3m off alcohol saw my blood prolactin level come down by 67% (holy shit!) to 150 miu / L, nicely in the lower half of the laboratory reference range.
Prolactin works in balance with dopamine. Imagine a see saw…when one is up, the other is down. If you get your prolactin down into the optimal range, your dopamine goes up. Result: more motivation, more oomph, more va-va-voom.
I can also see the results in the mirror: I have visible abz (if not quite a full six pack) at 52 years of age. I don’t expect you to believe that but photographic proof is available on Instaglam for the sceptics.
Experiment #3 : Cold water exposure
Your gateway to cold water exposure could just be turning your shower cold for 30 seconds at the end…and then progressively building up for longer periods. Or you can fill a tub with cold water (if it’s too warm outside, you could add some ice to the water or go natural swimming).
Cold water exposure is the reverse of drinking alcohol. It’s a natural high where you take the initial
pain shock of the cold upfront and then get a slow release buzz for the rest of the morning…like a hangover in reverse.
Here’s the irony. If I could bottle this feeling and sell it as a pill, I would be a gazillionaire. And yet, it is available to everyone who is able to put down their screens / sugar / booze / pills / social media / whatever…and it’s free.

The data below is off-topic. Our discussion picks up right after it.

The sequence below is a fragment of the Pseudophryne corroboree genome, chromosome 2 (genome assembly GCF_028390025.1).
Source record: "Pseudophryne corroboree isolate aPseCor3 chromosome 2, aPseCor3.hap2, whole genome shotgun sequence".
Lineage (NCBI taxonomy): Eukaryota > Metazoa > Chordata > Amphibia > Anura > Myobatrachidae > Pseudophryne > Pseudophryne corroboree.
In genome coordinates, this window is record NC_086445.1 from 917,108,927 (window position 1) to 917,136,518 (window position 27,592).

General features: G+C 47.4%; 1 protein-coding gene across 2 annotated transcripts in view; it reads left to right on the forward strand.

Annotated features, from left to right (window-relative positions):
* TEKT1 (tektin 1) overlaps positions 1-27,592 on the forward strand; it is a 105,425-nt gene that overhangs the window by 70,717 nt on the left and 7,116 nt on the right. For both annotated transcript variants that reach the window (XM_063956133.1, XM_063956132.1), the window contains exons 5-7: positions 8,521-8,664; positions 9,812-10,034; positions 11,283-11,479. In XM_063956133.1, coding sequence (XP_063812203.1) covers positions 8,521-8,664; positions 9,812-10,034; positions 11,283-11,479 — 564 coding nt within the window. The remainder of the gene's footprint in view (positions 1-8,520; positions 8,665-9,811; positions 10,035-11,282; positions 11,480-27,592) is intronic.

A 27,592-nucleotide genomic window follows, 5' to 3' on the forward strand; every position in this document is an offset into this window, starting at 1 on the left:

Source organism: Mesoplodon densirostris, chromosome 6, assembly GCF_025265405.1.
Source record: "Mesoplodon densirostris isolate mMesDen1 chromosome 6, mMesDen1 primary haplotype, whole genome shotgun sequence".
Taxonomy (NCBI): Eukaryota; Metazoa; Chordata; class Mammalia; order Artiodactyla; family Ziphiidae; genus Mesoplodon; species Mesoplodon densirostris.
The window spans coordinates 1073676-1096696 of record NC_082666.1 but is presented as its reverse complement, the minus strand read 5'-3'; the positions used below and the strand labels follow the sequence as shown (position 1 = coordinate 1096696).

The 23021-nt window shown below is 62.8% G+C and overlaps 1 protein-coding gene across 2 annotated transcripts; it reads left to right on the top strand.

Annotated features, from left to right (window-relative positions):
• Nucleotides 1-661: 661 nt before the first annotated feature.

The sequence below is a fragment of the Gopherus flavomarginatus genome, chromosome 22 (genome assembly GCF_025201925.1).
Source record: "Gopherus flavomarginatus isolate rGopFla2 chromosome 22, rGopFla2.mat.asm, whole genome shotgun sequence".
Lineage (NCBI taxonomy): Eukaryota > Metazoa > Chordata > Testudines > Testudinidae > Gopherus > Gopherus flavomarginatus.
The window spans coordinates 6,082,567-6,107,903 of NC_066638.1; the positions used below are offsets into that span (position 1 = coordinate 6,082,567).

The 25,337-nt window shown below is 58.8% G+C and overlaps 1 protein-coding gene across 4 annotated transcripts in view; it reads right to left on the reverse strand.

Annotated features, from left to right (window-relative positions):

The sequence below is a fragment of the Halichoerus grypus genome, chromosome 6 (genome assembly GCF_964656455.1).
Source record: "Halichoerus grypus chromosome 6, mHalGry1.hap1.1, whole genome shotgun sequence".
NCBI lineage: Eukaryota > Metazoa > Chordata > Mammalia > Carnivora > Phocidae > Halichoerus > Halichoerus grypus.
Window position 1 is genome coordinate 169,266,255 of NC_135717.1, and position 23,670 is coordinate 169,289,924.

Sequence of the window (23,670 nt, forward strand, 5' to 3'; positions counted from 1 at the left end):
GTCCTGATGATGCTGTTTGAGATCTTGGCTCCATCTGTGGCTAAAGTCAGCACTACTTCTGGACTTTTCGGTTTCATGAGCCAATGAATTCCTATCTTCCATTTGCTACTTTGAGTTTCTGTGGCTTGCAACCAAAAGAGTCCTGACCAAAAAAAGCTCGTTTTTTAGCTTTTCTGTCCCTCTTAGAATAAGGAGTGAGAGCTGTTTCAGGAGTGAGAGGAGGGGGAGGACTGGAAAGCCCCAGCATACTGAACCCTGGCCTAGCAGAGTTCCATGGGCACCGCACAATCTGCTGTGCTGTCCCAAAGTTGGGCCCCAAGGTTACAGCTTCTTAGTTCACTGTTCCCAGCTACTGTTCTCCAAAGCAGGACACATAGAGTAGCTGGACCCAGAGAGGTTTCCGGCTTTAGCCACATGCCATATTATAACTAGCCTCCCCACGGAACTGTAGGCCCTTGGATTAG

You can’t cure money worries with more money alone
Don’t get me wrong…it’s good to have financial security.
But ~17 years to financial independence at a 50% savings rate is too long to wait to feel better.
And if you want to worry less, achieve more and feel happier, it’s not enough just to have cash in the bank. We have to get our bodies involved and our bio-chemistry (hormones, neurotransmitters etc) optimised. As I may have mentioned before, bio-chemistry is upstream of everything.
You can fix money worries by 1) by getting more money 2) wanting less stuff and 3) by improving your bio-chemistry. Doing only one or two of these is like trying to sit on a one or two legged stool.
I know this because every week in my financial coaching I talk to people who are in the top 5% of the population by financial literacy / income / net worth for their age cohort.
More is good
The pursuit of MORE is fundamental to a good life.
The problem with traditional retirement is that you are no longer pursuing more…it’s typically associated with shrinking / slowing down / doing less.
Everything in nature is either growing or dying. I’ve come to believe that people who make it to financial independence generally need to keep growing and keep pushing for more…even if not more physical stuff. This is a growth mindset.
More could mean more health, love, wisdom, strength, money, creativity…anything really…but the active pursuit of life has to continue. Does your plan reflect this?
I did an interview with the This Is Money Podcast: